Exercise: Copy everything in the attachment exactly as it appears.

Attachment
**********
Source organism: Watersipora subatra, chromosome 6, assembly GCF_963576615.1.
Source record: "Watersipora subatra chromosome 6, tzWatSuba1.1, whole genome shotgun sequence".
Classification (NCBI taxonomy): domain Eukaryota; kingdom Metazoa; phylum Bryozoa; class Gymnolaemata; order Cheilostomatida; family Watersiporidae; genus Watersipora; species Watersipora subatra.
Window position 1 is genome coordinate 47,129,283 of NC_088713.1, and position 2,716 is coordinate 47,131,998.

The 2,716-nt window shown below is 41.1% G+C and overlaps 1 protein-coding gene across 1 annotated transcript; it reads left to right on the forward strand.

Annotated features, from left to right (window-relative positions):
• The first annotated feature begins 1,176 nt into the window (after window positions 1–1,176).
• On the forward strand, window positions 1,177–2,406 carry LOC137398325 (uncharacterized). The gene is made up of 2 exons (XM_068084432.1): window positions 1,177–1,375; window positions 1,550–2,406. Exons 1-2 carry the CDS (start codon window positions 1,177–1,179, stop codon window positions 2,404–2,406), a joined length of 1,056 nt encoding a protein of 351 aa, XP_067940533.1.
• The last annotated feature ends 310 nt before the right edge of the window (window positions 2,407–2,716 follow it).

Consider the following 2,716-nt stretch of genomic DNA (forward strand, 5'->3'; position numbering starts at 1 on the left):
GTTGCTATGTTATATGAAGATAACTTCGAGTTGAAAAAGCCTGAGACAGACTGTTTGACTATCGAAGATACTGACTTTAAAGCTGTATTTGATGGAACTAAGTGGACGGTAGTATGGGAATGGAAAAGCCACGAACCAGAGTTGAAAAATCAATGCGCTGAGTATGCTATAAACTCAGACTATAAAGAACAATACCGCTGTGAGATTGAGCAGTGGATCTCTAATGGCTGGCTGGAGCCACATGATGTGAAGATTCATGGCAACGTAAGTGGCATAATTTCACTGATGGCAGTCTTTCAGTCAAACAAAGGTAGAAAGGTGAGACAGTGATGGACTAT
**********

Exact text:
Source organism: Watersipora subatra, chromosome 6, assembly GCF_963576615.1.
Source record: "Watersipora subatra chromosome 6, tzWatSuba1.1, whole genome shotgun sequence".
Classification (NCBI taxonomy): domain Eukaryota; kingdom Metazoa; phylum Bryozoa; class Gymnolaemata; order Cheilostomatida; family Watersiporidae; genus Watersipora; species Watersipora subatra.
Window position 1 is genome coordinate 47,129,283 of NC_088713.1, and position 2,716 is coordinate 47,131,998.

The 2,716-nt window shown below is 41.1% G+C and overlaps 1 protein-coding gene across 1 annotated transcript; it reads left to right on the forward strand.

Annotated features, from left to right (window-relative positions):
• The first annotated feature begins 1,176 nt into the window (after window positions 1–1,176).
• On the forward strand, window positions 1,177–2,406 carry LOC137398325 (uncharacterized). The gene is made up of 2 exons (XM_068084432.1): window positions 1,177–1,375; window positions 1,550–2,406. Exons 1-2 carry the CDS (start codon window positions 1,177–1,179, stop codon window positions 2,404–2,406), a joined length of 1,056 nt encoding a protein of 351 aa, XP_067940533.1.
• The last annotated feature ends 310 nt before the right edge of the window (window positions 2,407–2,716 follow it).

Consider the following 2,716-nt stretch of genomic DNA (forward strand, 5'->3'; position numbering starts at 1 on the left):
GTTGCTATGTTATATGAAGATAACTTCGAGTTGAAAAAGCCTGAGACAGACTGTTTGACTATCGAAGATACTGACTTTAAAGCTGTATTTGATGGAACTAAGTGGACGGTAGTATGGGAATGGAAAAGCCACGAACCAGAGTTGAAAAATCAATGCGCTGAGTATGCTATAAACTCAGACTATAAAGAACAATACCGCTGTGAGATTGAGCAGTGGATCTCTAATGGCTGGCTGGAGCCACATGATGTGAAGATTCATGGCAACGTAAGTGGCATAATTTCACTGATGGCAGTCTTTCAGTCAAACAAAGGTAGAAAGGTGAGACAGTGATGGACTAT